What are proof statements? They are conclusions within a broader context that meet current standards for genealogical proof. Let’s analyze the standard to see the requirements.
o They are “sentences and data items [as in a table].” They make an assertion.
o They are “source-cited.” They include the source citations.
o They appear in “thoroughly documented contexts demonstrating adequate research scope.” They are part of a larger whole (the context), one of the types of presentations listed above, and the context is further described:
• The whole context (like the single proof statement) is thoroughly documented.
• The context demonstrates “adequate research scope.” The context and its citations show reasonably exhaustive research.

How do proof statements comply with the five criteria of the Genealogical Proof Standard?
1. The proof statement and the context of which it is a part reflect broad research in a wide range of best available sources.
2. At least two source citations support the assertion. One or more may appear in the footnote to the proof statement. Or one may appear in the footnote and other(s) in the broader context in which the statement appears.
3. The citations reflect use of high-quality sources and information. Priority is given to original sources and primary information. The proof requires no further explanation or discussion of the evidence. It fits well in its context.
4. Resolution of conflicting evidence requires explanation beyond the scope of a proof statement, so it is not applicable to this type of proof.
5. A proof statement is the write-up of the conclusion.

Where do we find proof statements? What do they look like? We use them in every genealogical work product we create. The next “Ten-Minute Methodology” post will give examples of proof statements. Be watching for it as you mull over these concepts!


[1] Board for Certification of Genealogists, Genealogy Standards (Nashville: Ancestry, 2014), 32.

BCG Announces Use of New Standards Book and Aids

The Board for Certification of Genealogists (BCG) has announced adoption of its new standards manual for use in its evaluation process.

Effective today, new applications for certification will be evaluated against the new Genealogy Standards, a major revision of genealogical standards released by BCG in February. Individuals who have already submitted a preliminary application are exempt from this change unless they elect otherwise or apply for an extension. The newly revised standards will also be used to evaluate the work of existing BCG associates whose renewal applications are due after February 2015.

Eighty-three standards in the new manual establish criteria for all phases of genealogical work, including documentation, research planning, data collection, reasoning from evidence, writing, lecturing and continuing education. The standards reflect the same principles as those originally published in The BCG Genealogical Standards Manual fourteen years ago but are reorganized, updated, expanded and clarified.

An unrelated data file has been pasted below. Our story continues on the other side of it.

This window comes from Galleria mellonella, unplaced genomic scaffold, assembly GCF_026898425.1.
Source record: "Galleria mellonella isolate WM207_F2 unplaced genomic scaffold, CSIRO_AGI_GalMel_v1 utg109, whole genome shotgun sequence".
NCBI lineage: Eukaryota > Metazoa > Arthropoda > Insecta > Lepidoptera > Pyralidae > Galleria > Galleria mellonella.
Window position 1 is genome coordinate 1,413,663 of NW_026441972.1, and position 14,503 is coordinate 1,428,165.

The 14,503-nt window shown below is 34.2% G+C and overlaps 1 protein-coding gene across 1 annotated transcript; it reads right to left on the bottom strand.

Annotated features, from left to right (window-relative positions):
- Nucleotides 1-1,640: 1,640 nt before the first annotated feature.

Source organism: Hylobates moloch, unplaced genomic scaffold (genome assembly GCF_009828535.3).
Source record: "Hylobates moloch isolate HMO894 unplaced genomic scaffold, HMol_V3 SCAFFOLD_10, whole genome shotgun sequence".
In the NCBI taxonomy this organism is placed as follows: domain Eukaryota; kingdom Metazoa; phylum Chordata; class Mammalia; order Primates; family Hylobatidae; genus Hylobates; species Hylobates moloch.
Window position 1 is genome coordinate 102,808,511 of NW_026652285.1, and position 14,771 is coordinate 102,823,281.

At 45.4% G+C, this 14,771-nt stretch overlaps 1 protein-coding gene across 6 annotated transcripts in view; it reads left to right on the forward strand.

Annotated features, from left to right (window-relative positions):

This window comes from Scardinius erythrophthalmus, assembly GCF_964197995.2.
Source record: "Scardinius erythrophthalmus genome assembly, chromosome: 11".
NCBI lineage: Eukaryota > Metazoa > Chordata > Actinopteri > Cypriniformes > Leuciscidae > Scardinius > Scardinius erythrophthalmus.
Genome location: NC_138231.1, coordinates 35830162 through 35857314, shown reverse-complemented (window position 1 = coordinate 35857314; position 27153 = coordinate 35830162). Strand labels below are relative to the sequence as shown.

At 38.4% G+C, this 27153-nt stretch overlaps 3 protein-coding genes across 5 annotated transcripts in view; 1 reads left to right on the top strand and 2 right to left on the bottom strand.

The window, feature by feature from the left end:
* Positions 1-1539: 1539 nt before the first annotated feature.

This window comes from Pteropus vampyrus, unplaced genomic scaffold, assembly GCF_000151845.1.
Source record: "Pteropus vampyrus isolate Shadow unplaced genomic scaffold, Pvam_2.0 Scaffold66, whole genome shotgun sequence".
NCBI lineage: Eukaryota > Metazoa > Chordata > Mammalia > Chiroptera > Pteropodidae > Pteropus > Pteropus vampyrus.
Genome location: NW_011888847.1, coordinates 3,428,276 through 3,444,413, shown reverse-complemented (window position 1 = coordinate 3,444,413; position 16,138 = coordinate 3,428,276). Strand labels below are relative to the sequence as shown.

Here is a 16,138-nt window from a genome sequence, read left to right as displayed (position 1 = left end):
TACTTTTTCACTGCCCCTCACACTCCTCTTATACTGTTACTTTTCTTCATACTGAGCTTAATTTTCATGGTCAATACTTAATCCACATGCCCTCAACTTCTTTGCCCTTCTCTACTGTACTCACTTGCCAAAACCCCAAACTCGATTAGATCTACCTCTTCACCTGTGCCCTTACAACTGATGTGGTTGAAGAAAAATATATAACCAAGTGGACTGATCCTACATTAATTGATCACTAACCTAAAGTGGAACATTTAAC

As the standards are at heart unchanged, genealogists whose work meets the old standards should meet the new standards as well. The revision, however, means the new standards offer superior guidance as to the qualities necessary for credible genealogical work.

BCG’s announcement is accompanied by release of a new application guide. The new guide makes no changes to the type of work applicants for certification must submit but has been updated to reflect the new standard manual’s renumbering of most standards. The rubrics, an evaluation tool used by BCG’s judges, have been similarly revised.

To help researchers familiarize themselves with the recent changes, BCG has also released two charts that compare the new and old standards. They can be downloaded from the “Skillbuilding” page of BCG’s website at http://www.bcgcertification.org/skillbuilders/index.html.

The new manual is billed as a fiftieth-anniversary edition to celebrate the board’s fifty years of dedication to genealogical excellence. Genealogy Standards, fiftieth-anniversary edition (Nashville, Tennessee: Ancestry, 2014), may be ordered by visiting http://www.bcgcertification.org/catalog/index.htmlThe BCG Application Guide, 2014 edition, and the revised rubrics can be downloaded from the BCG website for free.

BCG, an independent credentialing body, was founded in 1964 to promote standards of competence and ethics among genealogists and to publicly recognize individuals who meet those standards. It certifies genealogists in two categories, a core research category, Certified GenealogistSM, and a teaching category, Certified Genealogical LecturerSM. The standards it has articulated are widely recognized as benchmarks for all genealogists who wish to produce accurate research, not just for those seeking certification.

FROM: Board for Certification of Genealogists
P.O. Box 14291
Washington,DC200044

EMAIL: Office@BCGcertification.org
3 March 2014